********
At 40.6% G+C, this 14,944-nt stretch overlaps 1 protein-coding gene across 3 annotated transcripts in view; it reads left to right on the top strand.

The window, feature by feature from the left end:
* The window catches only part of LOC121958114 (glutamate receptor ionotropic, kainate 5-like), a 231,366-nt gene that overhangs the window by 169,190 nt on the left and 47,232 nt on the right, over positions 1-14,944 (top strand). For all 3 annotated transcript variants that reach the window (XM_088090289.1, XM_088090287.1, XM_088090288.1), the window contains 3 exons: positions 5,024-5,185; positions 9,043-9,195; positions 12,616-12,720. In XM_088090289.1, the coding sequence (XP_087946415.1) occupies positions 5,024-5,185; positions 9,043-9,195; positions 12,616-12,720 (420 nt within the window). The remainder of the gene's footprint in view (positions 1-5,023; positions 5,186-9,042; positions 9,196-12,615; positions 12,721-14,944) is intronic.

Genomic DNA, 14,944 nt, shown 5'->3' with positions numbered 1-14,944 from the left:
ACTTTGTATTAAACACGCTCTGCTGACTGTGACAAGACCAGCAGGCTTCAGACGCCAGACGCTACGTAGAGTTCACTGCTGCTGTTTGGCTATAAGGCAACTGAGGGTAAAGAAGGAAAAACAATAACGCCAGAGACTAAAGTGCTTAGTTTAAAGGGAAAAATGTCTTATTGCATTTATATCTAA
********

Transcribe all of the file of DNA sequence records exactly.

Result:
At 40.6% G+C, this 14,944-nt stretch overlaps 1 protein-coding gene across 3 annotated transcripts in view; it reads left to right on the top strand.

The window, feature by feature from the left end:
* The window catches only part of LOC121958114 (glutamate receptor ionotropic, kainate 5-like), a 231,366-nt gene that overhangs the window by 169,190 nt on the left and 47,232 nt on the right, over positions 1-14,944 (top strand). For all 3 annotated transcript variants that reach the window (XM_088090289.1, XM_088090287.1, XM_088090288.1), the window contains 3 exons: positions 5,024-5,185; positions 9,043-9,195; positions 12,616-12,720. In XM_088090289.1, the coding sequence (XP_087946415.1) occupies positions 5,024-5,185; positions 9,043-9,195; positions 12,616-12,720 (420 nt within the window). The remainder of the gene's footprint in view (positions 1-5,023; positions 5,186-9,042; positions 9,196-12,615; positions 12,721-14,944) is intronic.

Genomic DNA, 14,944 nt, shown 5'->3' with positions numbered 1-14,944 from the left:
ACTTTGTATTAAACACGCTCTGCTGACTGTGACAAGACCAGCAGGCTTCAGACGCCAGACGCTACGTAGAGTTCACTGCTGCTGTTTGGCTATAAGGCAACTGAGGGTAAAGAAGGAAAAACAATAACGCCAGAGACTAAAGTGCTTAGTTTAAAGGGAAAAATGTCTTATTGCATTTATATCTAA